Plant-pollinator interactions provide a natural experiment in signal evolution. Flowers are known to have evolved colour signals that maximise their ease of detection by the visual systems of important pollinators like bees. Whilst most angiosperms are bee pollinated, our understanding on how the second largest group of pollinating insects, flies, may influence flower colour evolution is limited to the use of categorical models of colour discrimination that do not reflect the small colour differences commonly observed between and within flower species. Here we show by comparing flower signals that occur in different environments including total absence of bees, a mixture of bee and fly pollination within one plant family (Orchidaceae) from a single community, and typical flowers from a broad taxonomic sampling of the same geographic region, that perceptually different colours do evolve in response to different types of insect pollinator. We show evidence of both convergence among fly-pollinated floral colours but also of divergence and displacement of colour signals in the absence of bee pollinators. Our findings give an insight into how both ecological and agricultural systems may be affected by changes in pollinator distributions around the world.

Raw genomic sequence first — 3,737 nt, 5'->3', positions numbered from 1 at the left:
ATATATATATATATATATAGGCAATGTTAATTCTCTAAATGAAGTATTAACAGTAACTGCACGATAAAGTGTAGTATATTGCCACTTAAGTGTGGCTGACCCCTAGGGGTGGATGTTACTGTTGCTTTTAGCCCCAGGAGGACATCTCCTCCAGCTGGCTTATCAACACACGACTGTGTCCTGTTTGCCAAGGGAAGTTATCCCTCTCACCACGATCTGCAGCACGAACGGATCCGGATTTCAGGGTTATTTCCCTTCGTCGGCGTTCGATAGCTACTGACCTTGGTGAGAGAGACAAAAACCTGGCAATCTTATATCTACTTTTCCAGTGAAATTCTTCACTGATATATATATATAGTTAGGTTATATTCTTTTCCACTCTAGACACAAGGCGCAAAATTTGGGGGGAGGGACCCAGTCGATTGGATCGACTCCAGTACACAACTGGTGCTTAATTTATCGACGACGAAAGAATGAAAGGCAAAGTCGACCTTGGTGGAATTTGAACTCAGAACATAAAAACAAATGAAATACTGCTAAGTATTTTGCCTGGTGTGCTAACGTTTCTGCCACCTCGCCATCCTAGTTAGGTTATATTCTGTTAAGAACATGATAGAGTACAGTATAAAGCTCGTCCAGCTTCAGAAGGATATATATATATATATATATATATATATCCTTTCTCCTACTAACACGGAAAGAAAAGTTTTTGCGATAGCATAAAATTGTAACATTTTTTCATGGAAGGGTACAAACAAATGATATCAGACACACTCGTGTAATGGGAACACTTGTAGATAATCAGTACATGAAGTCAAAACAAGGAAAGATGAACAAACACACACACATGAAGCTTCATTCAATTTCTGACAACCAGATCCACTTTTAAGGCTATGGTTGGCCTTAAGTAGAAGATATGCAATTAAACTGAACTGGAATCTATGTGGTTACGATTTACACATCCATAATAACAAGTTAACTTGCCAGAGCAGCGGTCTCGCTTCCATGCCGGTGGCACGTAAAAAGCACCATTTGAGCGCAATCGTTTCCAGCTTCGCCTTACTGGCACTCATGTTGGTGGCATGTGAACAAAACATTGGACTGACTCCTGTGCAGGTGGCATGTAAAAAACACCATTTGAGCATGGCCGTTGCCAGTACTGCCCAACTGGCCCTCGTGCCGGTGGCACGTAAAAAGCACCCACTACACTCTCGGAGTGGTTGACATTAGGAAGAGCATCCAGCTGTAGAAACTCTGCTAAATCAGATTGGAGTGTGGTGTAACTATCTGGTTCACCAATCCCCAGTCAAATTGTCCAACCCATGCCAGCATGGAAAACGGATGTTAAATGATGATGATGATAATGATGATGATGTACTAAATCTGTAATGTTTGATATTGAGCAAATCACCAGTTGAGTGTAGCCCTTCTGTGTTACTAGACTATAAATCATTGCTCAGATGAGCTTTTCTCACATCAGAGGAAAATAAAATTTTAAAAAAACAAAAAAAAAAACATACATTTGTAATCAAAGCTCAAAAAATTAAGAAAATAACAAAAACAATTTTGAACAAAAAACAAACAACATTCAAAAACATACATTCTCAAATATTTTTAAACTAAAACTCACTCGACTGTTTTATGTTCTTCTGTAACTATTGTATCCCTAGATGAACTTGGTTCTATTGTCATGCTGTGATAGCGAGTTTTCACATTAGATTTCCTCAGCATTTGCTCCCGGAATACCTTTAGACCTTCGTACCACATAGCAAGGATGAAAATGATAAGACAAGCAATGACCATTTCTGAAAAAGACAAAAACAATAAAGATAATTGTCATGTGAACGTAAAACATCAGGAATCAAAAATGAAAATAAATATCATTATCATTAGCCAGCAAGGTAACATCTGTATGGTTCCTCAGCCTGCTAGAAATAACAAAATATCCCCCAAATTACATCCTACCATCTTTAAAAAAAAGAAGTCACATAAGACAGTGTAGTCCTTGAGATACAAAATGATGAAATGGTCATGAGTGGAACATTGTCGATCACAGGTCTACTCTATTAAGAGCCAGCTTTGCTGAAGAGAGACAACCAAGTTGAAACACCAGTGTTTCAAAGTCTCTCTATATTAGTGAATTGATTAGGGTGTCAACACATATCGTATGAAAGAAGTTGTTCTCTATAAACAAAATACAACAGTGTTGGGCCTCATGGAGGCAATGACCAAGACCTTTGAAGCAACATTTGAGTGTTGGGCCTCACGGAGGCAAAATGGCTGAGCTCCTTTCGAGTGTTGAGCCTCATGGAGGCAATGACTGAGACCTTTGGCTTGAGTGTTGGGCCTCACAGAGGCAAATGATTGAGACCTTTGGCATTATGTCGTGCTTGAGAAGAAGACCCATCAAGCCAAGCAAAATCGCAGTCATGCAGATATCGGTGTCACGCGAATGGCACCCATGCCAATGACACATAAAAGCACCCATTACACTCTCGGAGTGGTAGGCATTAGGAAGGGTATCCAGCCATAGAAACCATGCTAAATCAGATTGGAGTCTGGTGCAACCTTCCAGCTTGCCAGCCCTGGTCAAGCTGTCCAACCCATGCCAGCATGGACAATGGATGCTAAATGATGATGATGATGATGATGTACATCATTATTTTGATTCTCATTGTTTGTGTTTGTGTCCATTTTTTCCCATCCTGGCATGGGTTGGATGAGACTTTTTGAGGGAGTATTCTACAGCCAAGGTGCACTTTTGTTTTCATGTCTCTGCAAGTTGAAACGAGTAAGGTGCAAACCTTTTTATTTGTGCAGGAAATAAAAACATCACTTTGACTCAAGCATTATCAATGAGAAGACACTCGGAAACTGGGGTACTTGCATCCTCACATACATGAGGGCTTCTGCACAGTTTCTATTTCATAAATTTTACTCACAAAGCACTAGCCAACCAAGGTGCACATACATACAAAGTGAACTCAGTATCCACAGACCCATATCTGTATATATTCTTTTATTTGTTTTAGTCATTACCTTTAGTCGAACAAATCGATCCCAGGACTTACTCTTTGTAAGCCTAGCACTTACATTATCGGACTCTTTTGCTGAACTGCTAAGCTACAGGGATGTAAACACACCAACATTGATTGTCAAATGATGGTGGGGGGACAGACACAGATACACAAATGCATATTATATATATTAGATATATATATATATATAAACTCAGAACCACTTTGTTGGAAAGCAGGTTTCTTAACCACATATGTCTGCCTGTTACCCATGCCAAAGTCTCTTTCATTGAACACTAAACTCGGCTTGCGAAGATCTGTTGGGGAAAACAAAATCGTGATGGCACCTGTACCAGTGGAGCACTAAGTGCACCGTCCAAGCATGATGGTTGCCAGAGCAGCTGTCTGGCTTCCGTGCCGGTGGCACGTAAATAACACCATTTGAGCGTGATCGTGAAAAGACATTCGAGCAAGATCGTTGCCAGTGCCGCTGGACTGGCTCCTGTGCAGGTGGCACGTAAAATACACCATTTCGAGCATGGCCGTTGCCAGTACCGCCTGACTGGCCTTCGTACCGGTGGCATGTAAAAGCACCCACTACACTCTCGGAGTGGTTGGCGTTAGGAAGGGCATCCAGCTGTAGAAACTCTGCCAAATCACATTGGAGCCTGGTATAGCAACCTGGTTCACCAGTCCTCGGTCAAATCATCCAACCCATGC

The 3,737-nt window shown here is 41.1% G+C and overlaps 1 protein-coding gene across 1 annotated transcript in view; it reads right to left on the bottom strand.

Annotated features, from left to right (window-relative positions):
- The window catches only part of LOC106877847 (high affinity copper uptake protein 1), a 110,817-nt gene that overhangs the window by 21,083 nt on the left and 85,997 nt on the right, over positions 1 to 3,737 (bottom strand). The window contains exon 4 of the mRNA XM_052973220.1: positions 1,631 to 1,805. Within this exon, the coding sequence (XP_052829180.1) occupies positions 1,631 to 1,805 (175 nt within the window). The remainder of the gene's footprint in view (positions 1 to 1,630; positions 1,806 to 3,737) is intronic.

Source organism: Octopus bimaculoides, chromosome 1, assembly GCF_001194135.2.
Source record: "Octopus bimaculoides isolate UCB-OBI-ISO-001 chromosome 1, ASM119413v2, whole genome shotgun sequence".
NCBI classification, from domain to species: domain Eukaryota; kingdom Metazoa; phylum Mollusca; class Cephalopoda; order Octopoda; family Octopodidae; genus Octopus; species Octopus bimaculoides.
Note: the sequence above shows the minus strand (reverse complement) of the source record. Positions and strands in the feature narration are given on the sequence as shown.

Keywords: Colour; Colour discrimination; Competition; Facilitation; Flies; Flower; Pollination; Vision.
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